Venezuelan government hopes eating rabbits will ease food crisis


#1

Originally published at: https://boingboing.net/2017/09/15/venezuelan-government-hopes-ea.html


#2

#3

Caught in the center of a soundless field
While hot inexplicable hours go by
What trap is this? Where were its teeth concealed?
You seem to ask.
I make a sharp reply,
Then clean my stick. I’m glad I can’t explain
Just in what jaws you were to suppurate:
You may have thought things would come right again
If you could only keep quite still and wait.

-Myxomatosis, Philip Larkin


#4

LOL . I was going to mention that, but remember this is in extreme situation where that is ALL you eat. If you still have access to some other foods, you will be fine.

That said - rabbit IS very lean and as I recall fairly tasty, though I have only had wild rabbit, not any who are grown for food.


#5

It should be noted that Venezuela’s Minister of Agriculture was a major celebrity in the US


#6

My Irish grandfather used to raise them for food in Queens. The practice didn’t survive into the next generation.


#7

Some aid shipments of lard should deal with that.


#8

Hasenpfeffer? Hasenpfeffer!?


#9

There’s ducks too, right? Rabbit, duck, and chicken, in my opinion are the choicest of meats.


#10

What about goose?


#11

I’ve never had it. If it’s dark and fatty/greasy, though, chances are I’d like it.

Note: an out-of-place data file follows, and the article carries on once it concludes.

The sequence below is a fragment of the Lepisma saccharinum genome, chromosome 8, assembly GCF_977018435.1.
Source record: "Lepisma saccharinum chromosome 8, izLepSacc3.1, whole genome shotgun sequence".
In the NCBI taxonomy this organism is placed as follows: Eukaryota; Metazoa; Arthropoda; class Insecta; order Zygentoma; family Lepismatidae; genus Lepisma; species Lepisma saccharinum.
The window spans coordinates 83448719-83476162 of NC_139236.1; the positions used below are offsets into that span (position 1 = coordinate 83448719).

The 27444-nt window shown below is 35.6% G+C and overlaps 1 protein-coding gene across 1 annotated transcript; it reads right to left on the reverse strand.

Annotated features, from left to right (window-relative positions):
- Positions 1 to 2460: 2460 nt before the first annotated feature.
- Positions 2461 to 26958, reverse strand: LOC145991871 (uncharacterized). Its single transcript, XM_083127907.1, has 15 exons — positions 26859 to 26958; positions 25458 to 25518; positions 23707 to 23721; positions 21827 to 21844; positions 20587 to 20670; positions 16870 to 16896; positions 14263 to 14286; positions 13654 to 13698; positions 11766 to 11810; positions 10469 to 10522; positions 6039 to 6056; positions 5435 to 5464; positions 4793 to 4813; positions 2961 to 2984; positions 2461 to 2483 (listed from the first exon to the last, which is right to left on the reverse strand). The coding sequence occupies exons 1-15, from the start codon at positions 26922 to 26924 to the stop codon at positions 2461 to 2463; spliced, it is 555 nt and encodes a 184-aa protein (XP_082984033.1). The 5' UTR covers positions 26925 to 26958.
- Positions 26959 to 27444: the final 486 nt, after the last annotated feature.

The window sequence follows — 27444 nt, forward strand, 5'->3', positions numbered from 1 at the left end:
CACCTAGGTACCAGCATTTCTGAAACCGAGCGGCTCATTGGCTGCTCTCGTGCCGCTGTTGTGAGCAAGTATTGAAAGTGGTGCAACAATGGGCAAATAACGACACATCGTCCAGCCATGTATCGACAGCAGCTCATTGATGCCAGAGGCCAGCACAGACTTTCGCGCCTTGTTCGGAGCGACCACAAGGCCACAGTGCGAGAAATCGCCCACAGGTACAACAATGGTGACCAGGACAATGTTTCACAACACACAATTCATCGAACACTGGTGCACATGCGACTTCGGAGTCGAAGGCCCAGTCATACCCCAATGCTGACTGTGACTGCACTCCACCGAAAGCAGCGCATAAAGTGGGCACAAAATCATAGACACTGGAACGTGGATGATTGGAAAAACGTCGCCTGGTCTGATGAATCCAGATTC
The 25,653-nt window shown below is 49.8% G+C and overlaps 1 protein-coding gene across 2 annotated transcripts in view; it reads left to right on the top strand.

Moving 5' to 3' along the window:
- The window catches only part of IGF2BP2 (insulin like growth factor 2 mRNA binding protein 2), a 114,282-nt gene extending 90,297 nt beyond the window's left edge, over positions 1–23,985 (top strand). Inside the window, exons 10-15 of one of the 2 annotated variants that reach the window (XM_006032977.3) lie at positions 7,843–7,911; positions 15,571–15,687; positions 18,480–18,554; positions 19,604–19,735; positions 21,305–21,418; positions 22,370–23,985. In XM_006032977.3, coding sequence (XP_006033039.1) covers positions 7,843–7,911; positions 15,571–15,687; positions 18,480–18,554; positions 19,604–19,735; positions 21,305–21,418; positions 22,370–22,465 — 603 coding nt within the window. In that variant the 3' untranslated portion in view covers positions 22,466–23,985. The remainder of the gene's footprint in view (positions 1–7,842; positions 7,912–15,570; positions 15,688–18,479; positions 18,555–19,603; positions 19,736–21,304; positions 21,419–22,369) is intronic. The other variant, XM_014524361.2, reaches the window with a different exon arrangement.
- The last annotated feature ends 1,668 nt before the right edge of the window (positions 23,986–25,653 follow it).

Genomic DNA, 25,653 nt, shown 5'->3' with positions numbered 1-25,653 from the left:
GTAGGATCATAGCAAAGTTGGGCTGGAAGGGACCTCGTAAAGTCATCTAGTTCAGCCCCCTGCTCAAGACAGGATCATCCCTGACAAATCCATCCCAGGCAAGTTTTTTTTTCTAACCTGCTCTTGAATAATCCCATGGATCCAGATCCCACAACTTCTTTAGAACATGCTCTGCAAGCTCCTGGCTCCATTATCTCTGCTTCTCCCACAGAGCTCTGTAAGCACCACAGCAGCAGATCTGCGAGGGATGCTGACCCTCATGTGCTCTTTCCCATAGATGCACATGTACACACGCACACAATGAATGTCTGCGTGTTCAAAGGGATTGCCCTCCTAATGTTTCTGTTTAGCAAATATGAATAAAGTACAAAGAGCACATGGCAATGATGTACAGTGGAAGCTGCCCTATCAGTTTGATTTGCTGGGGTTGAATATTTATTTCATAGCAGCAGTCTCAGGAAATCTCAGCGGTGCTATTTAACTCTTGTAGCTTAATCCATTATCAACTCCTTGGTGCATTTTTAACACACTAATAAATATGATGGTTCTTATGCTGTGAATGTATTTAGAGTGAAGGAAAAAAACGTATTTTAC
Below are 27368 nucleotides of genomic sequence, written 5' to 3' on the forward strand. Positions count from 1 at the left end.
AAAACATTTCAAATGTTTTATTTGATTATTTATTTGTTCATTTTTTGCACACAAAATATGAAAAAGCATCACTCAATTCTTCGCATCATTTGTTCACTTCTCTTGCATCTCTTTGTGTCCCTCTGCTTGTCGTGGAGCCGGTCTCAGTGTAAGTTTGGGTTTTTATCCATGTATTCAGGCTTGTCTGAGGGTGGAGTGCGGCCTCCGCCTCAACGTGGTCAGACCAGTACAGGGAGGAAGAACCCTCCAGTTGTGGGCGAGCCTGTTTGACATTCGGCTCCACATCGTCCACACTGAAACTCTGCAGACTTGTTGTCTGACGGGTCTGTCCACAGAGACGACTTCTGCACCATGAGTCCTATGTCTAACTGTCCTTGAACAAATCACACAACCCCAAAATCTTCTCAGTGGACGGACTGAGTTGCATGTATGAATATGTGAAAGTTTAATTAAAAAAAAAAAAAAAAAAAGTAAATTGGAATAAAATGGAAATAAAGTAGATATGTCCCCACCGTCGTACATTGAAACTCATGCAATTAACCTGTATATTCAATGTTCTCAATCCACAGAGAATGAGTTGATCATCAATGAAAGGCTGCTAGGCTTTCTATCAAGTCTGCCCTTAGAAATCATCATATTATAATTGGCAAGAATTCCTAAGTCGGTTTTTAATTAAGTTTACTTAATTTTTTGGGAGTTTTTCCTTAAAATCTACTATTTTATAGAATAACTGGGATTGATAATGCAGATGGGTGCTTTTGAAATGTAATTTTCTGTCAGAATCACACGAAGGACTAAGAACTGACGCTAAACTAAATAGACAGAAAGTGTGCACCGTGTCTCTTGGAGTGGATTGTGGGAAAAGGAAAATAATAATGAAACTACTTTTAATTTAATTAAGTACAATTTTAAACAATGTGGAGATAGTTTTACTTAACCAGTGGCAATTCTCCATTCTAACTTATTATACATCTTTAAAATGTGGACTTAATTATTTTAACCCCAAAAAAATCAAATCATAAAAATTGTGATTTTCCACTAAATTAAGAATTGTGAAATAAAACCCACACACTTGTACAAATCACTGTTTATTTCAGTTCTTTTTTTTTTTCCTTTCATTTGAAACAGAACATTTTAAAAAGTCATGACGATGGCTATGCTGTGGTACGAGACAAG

#12

It worked for North Korea (maybe?)


#13

Came here to post the same thing.

I first heard of “rabbit starvation” as a lad, after reading how Pres. Theodore Roosevelt suffered this during a particularly harsh winter on the N. Dakota badlands.


#14

I find rabbit to be tasty as well, but beware of tularemia et al!

By way of my father, an air force veteran, I came across an unsavory cartoon depiction of “field dressing a rabbit without a knife.” Almost comical if it weren’t literally and figuratively so visceral. But, then, “hanger” can change even the most civilized person.


#15

I know someone who did all her own meat for a few years, and she chose to do it with rabbit.

Rabbits and Guinea Pigs are probably the best choices for backyard meat production, but eating Guinea Pigs is pretty rare in North America.


#16

For myself; I just try to not order off the menu.


#17

I think you’d like it. It’s a staple in German winter cuisine, though usually prepared in restaurants. It’s indeed similar to duck. Quite greasy, lots of excess fat to be collected for sauces and spreads.


#18

Cult-of-personality communism delivers in 2017 what cult-of-personality capitalism did in 1989:


#19

I knew there had to be a downside the minute the words “no cholesterol” were mentioned…

I guess the bunnies in my yard are safe now.:thinking:


#20

Is this what they mean by “dressed” rabbit?